Tiny brown spots on your apples? It might be bitter pit.
Bitter pit is a disorder of apples, related to low calcium levels. Also known as blotchy cork and Baldwin spot, this disease can also affect quince and pears.
Causes of bitter pit
Much like blossom end rot, bitter pit occurs when there is not enough calcium in a fruit. Calcium deficiencies in Bay Area soil are almost unheard of, but insufficient or irregular watering can make it hard for plants to get enough calcium where they need it. Once a plant puts absorbed calcium someplace, it is very difficult to move. This is called low mobility. Inadequate irrigation means newer leaves may look burnt or even die back, due to lack of calcium, regardless of how much is in the soil. The optimal range is 1000 to 1500 ppm; my soil test results showed that my soil contains over 2700 ppm.
Calcium in plants
Milk may help build strong bones and teeth in us, but the calcium it contains performs a surprising number of functions within a plant. Calcium is used by plants to metabolize other nutrients, strengthen cell walls, promote proper cell shape, protect against heat stress and many bacterial and viral diseases, regulates hormones, enzymes, and the stoma. Calcium levels also affect fruit quality.
Symptoms of bitter pit
Tiny brown spots can appear on either the skin or the flesh of an apple affected by bitter pit. The spots are dead tissue. It doesn’t look very appetizing, either. Very often, this condition starts showing symptoms close to the dried up flower end (calyx) and spreading from there.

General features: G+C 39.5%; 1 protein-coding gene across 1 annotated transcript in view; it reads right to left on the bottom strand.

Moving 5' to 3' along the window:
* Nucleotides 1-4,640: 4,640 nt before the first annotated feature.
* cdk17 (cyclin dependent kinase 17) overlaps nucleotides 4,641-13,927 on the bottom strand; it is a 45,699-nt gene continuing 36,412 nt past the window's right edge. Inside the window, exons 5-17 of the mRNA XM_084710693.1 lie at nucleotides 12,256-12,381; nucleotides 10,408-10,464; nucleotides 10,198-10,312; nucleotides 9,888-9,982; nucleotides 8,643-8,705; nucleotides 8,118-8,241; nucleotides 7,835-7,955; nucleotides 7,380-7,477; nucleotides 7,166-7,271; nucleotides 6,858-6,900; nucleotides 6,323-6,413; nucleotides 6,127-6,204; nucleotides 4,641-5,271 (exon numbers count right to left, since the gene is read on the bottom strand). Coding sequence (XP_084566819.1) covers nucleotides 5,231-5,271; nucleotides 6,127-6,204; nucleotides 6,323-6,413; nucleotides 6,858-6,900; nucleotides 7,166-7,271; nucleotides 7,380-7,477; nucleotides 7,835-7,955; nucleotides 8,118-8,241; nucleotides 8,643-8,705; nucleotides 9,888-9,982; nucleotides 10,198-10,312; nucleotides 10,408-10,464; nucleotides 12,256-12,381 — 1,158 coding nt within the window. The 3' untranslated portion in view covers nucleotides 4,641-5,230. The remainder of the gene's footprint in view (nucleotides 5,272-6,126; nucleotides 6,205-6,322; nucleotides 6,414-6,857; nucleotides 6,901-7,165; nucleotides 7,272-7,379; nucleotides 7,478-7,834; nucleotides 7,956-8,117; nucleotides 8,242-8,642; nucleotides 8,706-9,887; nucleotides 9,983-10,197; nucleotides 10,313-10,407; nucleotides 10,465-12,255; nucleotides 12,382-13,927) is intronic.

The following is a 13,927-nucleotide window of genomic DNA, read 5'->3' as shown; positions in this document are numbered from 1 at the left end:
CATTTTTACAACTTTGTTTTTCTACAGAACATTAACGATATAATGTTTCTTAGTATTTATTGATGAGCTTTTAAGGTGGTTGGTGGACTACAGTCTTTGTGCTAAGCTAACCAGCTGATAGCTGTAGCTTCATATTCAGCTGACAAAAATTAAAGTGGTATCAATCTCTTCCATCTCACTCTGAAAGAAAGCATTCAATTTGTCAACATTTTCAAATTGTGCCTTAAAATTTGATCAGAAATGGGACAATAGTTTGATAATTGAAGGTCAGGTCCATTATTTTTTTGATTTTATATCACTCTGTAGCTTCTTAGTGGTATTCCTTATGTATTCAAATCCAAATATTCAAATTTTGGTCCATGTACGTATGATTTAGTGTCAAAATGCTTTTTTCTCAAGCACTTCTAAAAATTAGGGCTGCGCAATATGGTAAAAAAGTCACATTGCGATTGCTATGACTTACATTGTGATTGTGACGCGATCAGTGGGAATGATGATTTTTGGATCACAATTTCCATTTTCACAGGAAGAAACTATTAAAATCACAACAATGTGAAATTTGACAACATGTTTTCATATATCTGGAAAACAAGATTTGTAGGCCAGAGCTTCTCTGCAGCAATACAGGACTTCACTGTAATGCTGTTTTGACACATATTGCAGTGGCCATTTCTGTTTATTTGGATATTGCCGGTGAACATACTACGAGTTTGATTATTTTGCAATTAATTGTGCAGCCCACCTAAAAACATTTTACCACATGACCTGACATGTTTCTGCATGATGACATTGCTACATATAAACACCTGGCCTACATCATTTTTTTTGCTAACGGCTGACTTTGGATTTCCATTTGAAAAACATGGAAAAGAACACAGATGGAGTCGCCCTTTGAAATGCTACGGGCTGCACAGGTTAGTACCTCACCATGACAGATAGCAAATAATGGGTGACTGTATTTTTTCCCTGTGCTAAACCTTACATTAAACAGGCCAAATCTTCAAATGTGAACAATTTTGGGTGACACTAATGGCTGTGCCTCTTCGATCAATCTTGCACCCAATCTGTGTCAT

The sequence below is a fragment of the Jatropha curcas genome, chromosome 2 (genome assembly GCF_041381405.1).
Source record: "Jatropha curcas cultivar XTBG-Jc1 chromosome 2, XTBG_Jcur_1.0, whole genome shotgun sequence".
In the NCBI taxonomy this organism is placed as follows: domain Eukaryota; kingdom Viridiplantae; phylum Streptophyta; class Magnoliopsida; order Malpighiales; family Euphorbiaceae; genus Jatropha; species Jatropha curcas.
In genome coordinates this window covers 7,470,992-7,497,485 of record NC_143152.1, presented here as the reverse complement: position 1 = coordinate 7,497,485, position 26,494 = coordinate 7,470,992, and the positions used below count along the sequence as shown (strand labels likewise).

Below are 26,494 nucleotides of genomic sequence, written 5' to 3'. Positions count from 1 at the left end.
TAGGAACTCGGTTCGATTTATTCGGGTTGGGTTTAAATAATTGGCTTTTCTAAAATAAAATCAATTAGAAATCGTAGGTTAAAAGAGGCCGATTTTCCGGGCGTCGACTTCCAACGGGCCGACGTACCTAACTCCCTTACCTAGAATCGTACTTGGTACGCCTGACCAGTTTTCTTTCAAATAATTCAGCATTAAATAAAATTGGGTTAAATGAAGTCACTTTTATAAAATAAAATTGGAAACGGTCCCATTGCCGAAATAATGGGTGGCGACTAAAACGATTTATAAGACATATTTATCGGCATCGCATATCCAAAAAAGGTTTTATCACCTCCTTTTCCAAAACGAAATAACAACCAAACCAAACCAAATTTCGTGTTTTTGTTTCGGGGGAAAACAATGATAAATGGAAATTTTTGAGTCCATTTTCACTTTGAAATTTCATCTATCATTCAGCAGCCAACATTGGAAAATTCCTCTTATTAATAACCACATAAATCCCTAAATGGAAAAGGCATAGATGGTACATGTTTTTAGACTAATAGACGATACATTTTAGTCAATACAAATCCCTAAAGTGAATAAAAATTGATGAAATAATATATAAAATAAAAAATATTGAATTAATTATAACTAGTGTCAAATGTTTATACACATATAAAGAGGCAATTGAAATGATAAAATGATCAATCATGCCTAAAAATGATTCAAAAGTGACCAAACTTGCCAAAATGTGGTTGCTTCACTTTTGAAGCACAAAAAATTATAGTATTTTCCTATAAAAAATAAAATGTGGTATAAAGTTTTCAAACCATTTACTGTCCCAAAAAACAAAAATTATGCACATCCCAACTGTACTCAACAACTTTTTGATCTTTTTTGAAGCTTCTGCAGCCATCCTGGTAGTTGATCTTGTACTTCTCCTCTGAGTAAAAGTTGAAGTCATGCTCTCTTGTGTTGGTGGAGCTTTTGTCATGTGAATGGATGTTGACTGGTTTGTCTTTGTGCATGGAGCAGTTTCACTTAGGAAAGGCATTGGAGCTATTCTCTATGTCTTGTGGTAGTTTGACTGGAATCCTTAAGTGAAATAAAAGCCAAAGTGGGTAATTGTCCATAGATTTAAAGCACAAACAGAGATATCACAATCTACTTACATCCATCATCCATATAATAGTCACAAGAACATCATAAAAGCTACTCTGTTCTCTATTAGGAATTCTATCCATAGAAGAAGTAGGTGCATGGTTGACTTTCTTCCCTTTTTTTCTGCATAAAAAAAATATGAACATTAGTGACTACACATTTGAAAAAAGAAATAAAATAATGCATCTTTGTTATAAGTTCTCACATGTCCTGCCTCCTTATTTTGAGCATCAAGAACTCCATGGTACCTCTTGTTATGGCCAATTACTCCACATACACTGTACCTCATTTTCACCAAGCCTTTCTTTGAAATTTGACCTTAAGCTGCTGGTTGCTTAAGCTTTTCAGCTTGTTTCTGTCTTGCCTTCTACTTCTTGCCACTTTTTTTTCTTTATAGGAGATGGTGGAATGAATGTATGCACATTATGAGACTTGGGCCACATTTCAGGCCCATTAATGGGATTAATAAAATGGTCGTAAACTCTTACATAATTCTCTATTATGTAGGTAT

How to control bitter pit
Many commercial growers spray trees with calcium, while others dip fruit in a calcium solution, but these methods are unrealistic for the home grower. The best way to avoid bitter pit in your apple crop is to irrigate regularly. Some research has shown that applying too much fertilizer, thinning fruit too early, and thinning too much can increase the odds of bitter pit occurring. Removing excessive vegetation without over pruning can help reduce the likelihood of bitter pit. My guess is that removing the extra leaves means there is more calcium for the rest of the tree.
Bottom line: those spongy little dead spots won’t hurt you. What they can do is create a point of entry for more serious pests and diseases that will require more effort on your part to resolve. You know, it’s one of those, “ounce of prevention” situations. Keep your trees healthy and treat them right to make your job easier.
I hope this information inspires you to grow more of your own food. You can ask your garden questions on my Home page.